In the wake of 5 players being named to the National Baseball Hall Of Fame 2015 — none of ’em Mike Piazza — serial Metal Mike basher, former NY Times columnist Murray Chass is not above gloating that his former editor alludes to Piazza’s rumored PED use (“the editor who said I couldn’t write about Piazza and steroids”), though he’s also found a new pal in the brutal war against Sabermetrics.

I saw a film clip in which Brian Kenny of was arguing with Chris Russo, a talk show host, about which players belong in the Hall of Fame.

Getting nowhere and becoming exasperated with Russo, Kenny, a major proponent of monster metrics, said, “Well, what basic methodology do you use to rate players?”

“I watch the games,” Russo said.

I have always avoided listening to Russo, who screams too much and too loud for my liking, but in this instance, he won my allegiance. In four words, he made the case for those of us who prefer to judge players on what we see on the field, not on the computer screen.

This is pretty tough talk considering Chass’ words are published on computer screens. I mean, how do we know Murray wrote this stuff if we didn’t see it happen? But even if you buy into the notion that Chris Russo witnessing real-live-baseball is a better barometer than statistics (which, by the way, are compiled from real-live-baseball-games), how about the Dog claiming he watches games?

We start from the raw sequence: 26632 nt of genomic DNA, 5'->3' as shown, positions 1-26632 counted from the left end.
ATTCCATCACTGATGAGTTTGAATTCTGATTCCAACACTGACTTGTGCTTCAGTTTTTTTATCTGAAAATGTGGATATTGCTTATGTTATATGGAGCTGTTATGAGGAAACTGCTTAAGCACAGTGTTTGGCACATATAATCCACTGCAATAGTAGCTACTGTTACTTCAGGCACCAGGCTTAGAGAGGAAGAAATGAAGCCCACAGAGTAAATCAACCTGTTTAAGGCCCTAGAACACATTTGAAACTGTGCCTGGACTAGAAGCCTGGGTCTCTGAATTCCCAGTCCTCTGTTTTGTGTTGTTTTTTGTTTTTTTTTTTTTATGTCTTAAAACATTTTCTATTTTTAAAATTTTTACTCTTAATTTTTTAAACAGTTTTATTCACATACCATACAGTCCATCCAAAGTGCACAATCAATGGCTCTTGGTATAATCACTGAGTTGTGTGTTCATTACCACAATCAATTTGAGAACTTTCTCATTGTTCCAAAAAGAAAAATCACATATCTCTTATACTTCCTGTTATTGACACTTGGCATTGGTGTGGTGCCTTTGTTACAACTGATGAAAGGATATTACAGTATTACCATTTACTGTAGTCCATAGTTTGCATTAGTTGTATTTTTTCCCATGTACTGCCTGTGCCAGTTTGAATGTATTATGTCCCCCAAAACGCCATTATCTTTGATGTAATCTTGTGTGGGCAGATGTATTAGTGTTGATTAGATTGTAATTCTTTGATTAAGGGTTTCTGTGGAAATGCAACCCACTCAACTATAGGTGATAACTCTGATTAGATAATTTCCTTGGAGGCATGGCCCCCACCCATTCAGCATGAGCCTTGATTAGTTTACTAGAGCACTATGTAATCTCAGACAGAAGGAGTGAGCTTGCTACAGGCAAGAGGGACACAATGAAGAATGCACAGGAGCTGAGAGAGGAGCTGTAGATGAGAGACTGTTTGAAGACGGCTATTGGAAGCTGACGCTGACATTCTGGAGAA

In what possible universe is Chris Russo a more credible person than Mike Piazza? If Chass actually listened to the former’s Sirius/XM Radio program, he’d know that Russo is far more adept at providing pee-wee hoops highlights from his own kids’ budding careers than breaking down your average midweek MLB contest (some of which are taking place while he’s stealing money on the radio).

I’m sure Murray’s aware that Chris Russo was born in 1959.  Presumably, his earliest memories of big league baseball aren’t until 1964 (I am taking a wild guess that we’re not talking about a tremendous child prodigy). There’s a ton of baseball history that occurred previously and hopefully Chass doesn’t mind that Russo (and most of the persons reading this) have accumulated knowledge and attempted some form of comparative analysis without the benefit being alive when those games were played.